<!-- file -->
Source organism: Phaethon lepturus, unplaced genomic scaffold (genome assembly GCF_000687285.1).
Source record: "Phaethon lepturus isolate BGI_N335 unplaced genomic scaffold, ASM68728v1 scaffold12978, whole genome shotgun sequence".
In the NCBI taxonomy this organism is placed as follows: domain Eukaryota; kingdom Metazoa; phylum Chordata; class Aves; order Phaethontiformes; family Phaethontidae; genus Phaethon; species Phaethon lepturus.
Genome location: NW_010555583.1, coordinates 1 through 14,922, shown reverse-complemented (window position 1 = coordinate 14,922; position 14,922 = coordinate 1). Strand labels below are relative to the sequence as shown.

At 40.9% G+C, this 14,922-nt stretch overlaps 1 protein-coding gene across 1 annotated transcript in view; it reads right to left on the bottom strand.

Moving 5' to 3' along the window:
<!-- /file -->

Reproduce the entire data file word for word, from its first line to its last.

Source organism: Phaethon lepturus, unplaced genomic scaffold (genome assembly GCF_000687285.1).
Source record: "Phaethon lepturus isolate BGI_N335 unplaced genomic scaffold, ASM68728v1 scaffold12978, whole genome shotgun sequence".
In the NCBI taxonomy this organism is placed as follows: domain Eukaryota; kingdom Metazoa; phylum Chordata; class Aves; order Phaethontiformes; family Phaethontidae; genus Phaethon; species Phaethon lepturus.
Genome location: NW_010555583.1, coordinates 1 through 14,922, shown reverse-complemented (window position 1 = coordinate 14,922; position 14,922 = coordinate 1). Strand labels below are relative to the sequence as shown.

At 40.9% G+C, this 14,922-nt stretch overlaps 1 protein-coding gene across 1 annotated transcript in view; it reads right to left on the bottom strand.

Moving 5' to 3' along the window: